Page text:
Set SMART (specific, measurable, achievable, relevant, time-based) goals with your boss.
For each gap you have identified, rank the list based on your interviews from most important to least important skills. Using your ranked list, select 3-5 job-critical skills you want to focus on.
For example, if your long-term goal is to become Chief Financial Officer of a company, breaking this down into smaller goals could include getting a Master’s in Business Administration or building relationships with industry leaders in the field by networking at in-person events.
Breaking big goals into smaller tasks makes them much more attainable
The first step for each of the goals you have identified is to create a goal statement; this statement should clearly and concisely state what you want to achieve.
Make sure this statement is as small and specific as possible, because vague objectives can lead to confusion down the line and an inability to meet your goal.
For example, the Chief Financial Officer’s job description reveals the following gap in your experience: “Develop and maintain financial policies and procedures to improve accuracy and efficiency of financial reporting.”
Rather than saying, “I will get experience in developing financial policies,” say something like, “I will create (or provide) revisions to policy A and Policy B for my team. Revisions to these policies will reduce the processing time by three days per file.” This statement tells you exactly what you need to achieve for your goal to succeed.
Find ways to develop new skills that can be used to reach your goals. Look for company projects and organizations you can ask to join or support.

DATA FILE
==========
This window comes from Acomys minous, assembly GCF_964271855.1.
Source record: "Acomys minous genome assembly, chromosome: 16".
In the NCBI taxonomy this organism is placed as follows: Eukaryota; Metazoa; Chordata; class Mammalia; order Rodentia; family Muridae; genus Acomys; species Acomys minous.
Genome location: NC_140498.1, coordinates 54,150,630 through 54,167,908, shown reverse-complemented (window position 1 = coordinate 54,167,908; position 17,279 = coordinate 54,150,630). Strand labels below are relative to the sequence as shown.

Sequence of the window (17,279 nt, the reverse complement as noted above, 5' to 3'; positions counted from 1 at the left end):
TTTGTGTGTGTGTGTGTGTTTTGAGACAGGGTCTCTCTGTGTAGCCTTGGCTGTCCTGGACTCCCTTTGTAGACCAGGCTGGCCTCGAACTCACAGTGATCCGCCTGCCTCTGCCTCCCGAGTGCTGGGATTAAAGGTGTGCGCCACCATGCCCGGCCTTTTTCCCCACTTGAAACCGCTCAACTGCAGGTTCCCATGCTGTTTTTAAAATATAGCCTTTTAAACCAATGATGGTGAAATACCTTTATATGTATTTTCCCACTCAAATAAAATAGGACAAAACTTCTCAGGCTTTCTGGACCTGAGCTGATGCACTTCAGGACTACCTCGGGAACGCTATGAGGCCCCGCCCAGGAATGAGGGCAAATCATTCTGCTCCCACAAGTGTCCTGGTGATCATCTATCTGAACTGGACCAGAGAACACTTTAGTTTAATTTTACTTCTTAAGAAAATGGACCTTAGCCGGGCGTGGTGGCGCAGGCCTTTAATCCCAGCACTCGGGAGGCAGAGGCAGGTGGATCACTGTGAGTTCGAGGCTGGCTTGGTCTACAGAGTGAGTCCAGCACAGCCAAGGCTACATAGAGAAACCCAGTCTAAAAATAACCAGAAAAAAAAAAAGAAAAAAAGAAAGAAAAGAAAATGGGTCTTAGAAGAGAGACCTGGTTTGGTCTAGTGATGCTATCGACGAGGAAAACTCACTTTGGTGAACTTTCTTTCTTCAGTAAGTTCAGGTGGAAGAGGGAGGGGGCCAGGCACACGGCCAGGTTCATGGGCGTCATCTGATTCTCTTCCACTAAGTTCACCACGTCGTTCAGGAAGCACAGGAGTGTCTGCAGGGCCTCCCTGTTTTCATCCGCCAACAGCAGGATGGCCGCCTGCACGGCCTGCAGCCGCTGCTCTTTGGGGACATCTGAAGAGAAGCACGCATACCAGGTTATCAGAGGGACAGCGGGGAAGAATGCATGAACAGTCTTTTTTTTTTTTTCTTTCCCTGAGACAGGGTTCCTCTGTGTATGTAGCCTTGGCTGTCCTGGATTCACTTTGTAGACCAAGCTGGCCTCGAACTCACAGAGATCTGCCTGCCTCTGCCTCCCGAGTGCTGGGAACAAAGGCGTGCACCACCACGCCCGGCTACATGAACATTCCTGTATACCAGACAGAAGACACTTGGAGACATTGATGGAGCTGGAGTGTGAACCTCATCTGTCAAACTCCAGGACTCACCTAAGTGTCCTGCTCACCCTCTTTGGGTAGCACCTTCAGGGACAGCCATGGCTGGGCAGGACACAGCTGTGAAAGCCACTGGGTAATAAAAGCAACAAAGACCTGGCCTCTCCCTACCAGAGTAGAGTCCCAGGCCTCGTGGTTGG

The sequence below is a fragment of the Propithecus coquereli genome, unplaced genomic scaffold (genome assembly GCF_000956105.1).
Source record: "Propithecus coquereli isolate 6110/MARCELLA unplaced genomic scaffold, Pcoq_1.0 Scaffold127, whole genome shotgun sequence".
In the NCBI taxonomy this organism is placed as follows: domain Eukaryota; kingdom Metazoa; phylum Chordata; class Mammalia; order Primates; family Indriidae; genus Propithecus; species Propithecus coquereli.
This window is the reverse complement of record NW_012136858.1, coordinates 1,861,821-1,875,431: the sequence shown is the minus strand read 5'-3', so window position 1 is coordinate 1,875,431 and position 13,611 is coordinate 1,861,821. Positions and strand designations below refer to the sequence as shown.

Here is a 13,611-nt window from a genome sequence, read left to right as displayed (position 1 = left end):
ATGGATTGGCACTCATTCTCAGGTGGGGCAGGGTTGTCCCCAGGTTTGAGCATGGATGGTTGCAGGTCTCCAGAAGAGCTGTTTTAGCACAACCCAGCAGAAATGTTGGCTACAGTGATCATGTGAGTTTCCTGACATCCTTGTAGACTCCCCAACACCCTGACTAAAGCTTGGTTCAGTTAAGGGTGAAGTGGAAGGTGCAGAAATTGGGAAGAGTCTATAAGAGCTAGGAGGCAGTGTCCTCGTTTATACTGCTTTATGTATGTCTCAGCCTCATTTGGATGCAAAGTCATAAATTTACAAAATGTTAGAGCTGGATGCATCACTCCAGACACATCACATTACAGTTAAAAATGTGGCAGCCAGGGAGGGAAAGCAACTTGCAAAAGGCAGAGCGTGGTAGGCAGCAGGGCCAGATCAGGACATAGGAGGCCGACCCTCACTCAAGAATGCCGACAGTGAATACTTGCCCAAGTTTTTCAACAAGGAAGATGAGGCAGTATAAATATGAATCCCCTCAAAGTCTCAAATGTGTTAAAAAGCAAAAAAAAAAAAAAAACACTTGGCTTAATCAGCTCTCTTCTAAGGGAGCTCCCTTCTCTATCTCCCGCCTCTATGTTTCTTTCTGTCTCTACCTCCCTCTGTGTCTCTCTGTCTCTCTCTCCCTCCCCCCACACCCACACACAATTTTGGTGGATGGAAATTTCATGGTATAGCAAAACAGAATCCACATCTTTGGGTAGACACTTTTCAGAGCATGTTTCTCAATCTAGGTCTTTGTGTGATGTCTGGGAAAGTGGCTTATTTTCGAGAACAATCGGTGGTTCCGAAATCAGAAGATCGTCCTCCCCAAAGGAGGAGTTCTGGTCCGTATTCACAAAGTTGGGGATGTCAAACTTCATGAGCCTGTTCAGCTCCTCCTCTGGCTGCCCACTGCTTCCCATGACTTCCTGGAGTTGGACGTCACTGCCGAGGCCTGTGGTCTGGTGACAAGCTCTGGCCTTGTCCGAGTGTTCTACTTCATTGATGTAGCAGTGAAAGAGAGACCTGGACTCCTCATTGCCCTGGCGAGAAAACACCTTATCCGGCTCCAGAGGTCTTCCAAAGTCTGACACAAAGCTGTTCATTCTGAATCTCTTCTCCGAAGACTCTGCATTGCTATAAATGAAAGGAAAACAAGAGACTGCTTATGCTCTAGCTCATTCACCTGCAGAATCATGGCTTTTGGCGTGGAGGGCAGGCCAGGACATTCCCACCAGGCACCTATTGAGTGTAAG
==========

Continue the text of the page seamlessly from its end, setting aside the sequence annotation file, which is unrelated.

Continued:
How will you measure your success? Create an action plan for achieving each goal with a benchmark for success
Now that you have your goal statement, you need to determine how to measure your progress towards achieving it. Progress can look like anything from tracking the number of leads generated each day to tracking the total days it takes to process a file – whatever makes sense for your objective. Once you’ve determined how you’re going to track your progress, make sure it’s easy for everyone involved (including yourself!) to access and understand these metrics so everyone can stay up-to-date on the progress that’s being made to achieve the goal.
Is your goal realistic?
Be honest with yourself about the timelines you have set for yourself. Is there someone who has this policy change on their objectives already? Does it typically take six months to have a new policy approved?
Make sure you are setting yourself up for success. Document any potential issues/roadblocks you may encounter and be prepared to adjust your timelines. If a project stalls, turn your discouragement into action on another project that can help you achieve your long-term goals.
Ensure this goal is relevant to the team or company's key performance indicators
This will make selling your projects to your boss easier if you need to ask for dedicated time away from your daily tasks. Otherwise, be prepared to spend extra unpaid hours completing tasks. Be sure this is what you want to do to achieve career progression.
Ensure your timelines are built into your goals